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dc.contributor.authorColunga, Thomas Anthony
dc.date.accessioned2018-07-26T04:30:14Z
dc.date.available2018-07-26T04:30:14Z
dc.date.issued2018-05
dc.identifier.othercolunga_thomas_a_201805_phd
dc.identifier.urihttp://purl.galileo.usg.edu/uga_etd/colunga_thomas_a_201805_phd
dc.identifier.urihttp://hdl.handle.net/10724/38321
dc.description.abstractThe human body contains two major coelomic cavities, thoracic and abdominal, that are lined with an epithelial cell called mesothelium. Mesothelium also forms the outer layer of internal organs within these cavities and an additional protective pouch surrounding the heart called the pericardium. Mesothelium contributes to the development of the coelomic organs including the vasculature by acting as a multipotent vascular progenitor. During development and upon reactivation after injury, the mesothelium of the outer layer of organs loses its polarity and migrates to the underlying tissue in a process called epithelial-to-mesenchymal transition (EMT). After undergoing EMT, mesothelium can differentiate to vascular lineages required for the growth of new blood vessels that play an important role in organ repair and regeneration processes. For these reasons, mesothelium constitutes a resident vascular progenitor cell type found in all coelomic organs including the heart, lung, liver and gut and may have utility in regenerative medicine. Utilizing human pluripotent stem cells (hPSCs), we have developed an in vitro-derived mesothelial cell (MesoT) that can give rise to all the required vascular lineages. When using MesoT as a cellular therapeutic for a mechanically injured neonatal mouse model we uncovered its ability to incorporate into newly formed blood vessels. MesoT cells were also used to reseed the vascular network of a decellularized biological scaffold. Subsequent in vivo implantation of the newly vascularized graft displayed patency, did not thrombose and was able to perfuse blood down to the capillary bed which confirmed its utility in tissue engineering and possible corrective surgery. This work constitutes one of the first reports of a true vascular progenitor that can give rise to all required cell types of the vasculature and highlights the utility of MesoT cells in regenerative medicine.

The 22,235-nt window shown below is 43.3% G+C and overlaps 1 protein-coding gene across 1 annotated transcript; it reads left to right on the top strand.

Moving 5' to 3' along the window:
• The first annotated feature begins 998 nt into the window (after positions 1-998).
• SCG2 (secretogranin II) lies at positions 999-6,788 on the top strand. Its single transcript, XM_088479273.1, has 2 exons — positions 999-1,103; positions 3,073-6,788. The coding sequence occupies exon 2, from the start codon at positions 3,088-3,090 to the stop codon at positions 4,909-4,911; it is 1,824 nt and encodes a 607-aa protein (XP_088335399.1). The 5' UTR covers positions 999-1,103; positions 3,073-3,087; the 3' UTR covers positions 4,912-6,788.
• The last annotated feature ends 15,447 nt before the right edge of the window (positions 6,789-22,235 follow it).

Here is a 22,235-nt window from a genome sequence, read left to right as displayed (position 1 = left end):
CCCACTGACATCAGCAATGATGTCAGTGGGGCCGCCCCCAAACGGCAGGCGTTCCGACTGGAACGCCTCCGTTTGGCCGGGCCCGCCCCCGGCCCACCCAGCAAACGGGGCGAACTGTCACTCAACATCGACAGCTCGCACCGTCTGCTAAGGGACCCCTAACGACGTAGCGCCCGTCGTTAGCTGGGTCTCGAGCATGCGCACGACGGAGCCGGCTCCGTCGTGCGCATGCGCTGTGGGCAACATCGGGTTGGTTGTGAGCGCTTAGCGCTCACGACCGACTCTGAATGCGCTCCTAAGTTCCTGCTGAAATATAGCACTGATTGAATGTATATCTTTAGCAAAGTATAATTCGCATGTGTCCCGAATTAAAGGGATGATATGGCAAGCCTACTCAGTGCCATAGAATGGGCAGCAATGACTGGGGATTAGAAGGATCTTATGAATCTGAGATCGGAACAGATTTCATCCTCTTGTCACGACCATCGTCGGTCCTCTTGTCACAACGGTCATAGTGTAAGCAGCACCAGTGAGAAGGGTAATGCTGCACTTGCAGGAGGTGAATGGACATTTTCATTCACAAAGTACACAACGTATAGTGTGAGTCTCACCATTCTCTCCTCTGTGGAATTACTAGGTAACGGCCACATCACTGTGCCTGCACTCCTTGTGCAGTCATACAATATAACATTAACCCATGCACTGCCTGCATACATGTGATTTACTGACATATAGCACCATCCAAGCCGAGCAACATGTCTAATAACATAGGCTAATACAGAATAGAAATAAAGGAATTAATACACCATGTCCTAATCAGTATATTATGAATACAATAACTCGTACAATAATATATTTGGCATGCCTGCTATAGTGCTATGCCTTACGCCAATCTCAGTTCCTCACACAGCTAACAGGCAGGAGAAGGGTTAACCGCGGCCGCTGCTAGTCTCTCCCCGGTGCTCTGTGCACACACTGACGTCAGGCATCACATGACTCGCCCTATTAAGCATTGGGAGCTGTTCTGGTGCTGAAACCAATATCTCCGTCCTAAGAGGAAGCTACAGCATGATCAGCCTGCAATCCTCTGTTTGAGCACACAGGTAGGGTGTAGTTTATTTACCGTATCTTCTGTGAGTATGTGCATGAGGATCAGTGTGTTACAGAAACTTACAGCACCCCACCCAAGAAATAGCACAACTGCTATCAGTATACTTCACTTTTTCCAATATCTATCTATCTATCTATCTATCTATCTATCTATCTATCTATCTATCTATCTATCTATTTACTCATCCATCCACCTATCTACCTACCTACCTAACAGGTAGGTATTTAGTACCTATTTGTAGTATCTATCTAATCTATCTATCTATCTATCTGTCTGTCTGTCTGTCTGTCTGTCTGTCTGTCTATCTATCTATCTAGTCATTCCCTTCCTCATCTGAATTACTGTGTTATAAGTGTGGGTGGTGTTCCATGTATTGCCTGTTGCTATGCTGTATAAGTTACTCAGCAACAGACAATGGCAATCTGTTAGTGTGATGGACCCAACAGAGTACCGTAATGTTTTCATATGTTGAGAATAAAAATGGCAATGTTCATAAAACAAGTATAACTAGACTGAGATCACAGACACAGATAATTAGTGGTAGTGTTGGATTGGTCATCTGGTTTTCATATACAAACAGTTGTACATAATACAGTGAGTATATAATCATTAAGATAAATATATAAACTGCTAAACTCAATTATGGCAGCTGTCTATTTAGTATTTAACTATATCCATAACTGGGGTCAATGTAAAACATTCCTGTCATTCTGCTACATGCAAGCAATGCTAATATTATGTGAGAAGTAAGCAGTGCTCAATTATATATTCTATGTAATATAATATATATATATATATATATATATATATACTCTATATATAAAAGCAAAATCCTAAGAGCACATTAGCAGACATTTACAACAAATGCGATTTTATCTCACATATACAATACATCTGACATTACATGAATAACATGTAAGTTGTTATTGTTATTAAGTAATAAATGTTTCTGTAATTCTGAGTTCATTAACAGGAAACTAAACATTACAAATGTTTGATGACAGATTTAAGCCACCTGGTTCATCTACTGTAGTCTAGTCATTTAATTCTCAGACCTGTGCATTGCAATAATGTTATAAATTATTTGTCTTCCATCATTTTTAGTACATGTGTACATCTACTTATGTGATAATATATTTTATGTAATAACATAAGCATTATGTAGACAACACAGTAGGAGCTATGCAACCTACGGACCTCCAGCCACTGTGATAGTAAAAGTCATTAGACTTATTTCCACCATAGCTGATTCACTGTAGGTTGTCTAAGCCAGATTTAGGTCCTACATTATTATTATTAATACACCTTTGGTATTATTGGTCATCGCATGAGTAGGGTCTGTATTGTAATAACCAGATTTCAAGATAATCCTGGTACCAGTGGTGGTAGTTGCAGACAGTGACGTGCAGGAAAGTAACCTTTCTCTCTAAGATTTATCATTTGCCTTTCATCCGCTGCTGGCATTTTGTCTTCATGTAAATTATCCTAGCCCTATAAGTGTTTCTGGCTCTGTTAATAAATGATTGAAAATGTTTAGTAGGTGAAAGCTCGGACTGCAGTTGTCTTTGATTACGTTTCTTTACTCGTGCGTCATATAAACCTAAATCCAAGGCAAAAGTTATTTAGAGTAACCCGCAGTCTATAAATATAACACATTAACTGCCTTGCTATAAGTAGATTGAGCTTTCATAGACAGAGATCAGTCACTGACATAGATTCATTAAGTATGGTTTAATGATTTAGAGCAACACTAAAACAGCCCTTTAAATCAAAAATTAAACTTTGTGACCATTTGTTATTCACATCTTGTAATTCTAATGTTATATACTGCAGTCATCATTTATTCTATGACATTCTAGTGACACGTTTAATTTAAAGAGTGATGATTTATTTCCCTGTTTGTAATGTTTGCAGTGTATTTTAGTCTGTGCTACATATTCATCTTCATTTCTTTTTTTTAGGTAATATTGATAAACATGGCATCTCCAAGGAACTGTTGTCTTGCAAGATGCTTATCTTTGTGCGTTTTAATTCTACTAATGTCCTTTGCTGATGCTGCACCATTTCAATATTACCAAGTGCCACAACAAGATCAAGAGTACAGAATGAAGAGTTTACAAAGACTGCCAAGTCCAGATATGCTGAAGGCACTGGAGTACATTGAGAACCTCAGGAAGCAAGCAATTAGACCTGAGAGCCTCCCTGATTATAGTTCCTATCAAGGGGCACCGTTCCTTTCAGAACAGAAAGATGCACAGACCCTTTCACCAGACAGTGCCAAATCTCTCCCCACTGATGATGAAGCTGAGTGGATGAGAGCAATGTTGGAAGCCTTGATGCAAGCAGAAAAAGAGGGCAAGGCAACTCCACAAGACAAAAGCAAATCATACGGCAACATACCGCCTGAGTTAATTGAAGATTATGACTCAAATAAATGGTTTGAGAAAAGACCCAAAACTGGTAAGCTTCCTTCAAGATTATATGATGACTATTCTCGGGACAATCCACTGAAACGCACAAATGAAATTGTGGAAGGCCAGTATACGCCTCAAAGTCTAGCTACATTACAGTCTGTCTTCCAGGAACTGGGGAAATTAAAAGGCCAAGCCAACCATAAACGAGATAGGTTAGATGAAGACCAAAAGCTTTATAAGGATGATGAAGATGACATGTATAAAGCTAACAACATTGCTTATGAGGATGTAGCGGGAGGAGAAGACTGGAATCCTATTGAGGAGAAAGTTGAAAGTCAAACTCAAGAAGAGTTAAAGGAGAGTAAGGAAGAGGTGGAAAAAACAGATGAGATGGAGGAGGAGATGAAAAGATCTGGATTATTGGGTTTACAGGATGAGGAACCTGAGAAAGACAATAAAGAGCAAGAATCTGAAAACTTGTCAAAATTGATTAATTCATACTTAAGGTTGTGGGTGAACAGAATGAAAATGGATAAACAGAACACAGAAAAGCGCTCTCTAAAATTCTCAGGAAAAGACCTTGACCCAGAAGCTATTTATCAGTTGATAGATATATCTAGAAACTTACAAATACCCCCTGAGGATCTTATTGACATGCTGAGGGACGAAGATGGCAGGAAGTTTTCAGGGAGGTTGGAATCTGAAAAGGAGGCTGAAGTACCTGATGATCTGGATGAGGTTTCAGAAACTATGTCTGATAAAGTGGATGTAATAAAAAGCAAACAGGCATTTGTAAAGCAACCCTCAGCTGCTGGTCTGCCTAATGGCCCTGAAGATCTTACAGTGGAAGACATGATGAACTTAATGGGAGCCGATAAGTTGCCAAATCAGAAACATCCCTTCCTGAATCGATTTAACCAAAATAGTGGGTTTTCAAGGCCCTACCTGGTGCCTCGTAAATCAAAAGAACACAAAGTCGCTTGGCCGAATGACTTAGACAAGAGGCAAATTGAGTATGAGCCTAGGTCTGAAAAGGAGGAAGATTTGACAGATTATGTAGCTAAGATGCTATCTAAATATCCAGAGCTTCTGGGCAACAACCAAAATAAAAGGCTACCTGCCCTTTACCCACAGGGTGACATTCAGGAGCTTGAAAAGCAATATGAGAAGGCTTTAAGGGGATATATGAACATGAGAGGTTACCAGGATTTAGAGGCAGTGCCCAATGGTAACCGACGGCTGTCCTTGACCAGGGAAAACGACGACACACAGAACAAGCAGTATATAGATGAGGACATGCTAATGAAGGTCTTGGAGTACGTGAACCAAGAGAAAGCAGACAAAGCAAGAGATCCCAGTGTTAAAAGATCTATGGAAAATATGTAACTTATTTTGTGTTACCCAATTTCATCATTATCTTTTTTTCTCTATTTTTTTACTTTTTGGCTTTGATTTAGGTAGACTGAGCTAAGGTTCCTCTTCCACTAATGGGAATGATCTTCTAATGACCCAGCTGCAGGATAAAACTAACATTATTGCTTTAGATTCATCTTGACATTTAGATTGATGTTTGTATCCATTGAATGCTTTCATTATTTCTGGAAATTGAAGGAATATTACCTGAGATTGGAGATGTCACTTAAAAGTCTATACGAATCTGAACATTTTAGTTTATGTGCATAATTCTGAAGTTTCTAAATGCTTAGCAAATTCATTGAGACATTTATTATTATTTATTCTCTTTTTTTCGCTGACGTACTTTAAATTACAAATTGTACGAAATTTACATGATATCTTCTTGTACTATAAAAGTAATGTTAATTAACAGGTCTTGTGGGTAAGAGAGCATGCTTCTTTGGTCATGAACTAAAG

dc.languageeng
dc.publisheruga
dc.rightspublic
dc.subjectmesothelium
dc.subjecthuman pluripotent stem cells
dc.subjectvascular progenitor cells
dc.subjectcellular therapy
dc.subjecttissue engineering
dc.subjectregenerative medicine
dc.subjectblood vessel
dc.titleHuman pluripotent stem cell-derived mesothelium functions in regenerative medicine as a multipotent vascular progenitor
dc.typeDissertation
dc.description.degreePhD
dc.description.departmentBiochemistry and Molecular Biology
dc.description.majorBiochemistry and Molecular Biology
dc.description.advisorStephen Dalton
dc.description.committeeStephen Dalton
dc.description.committeeLianchun Wang
dc.description.committeeAmar Singh
dc.description.committeeRobert Haltiwanger


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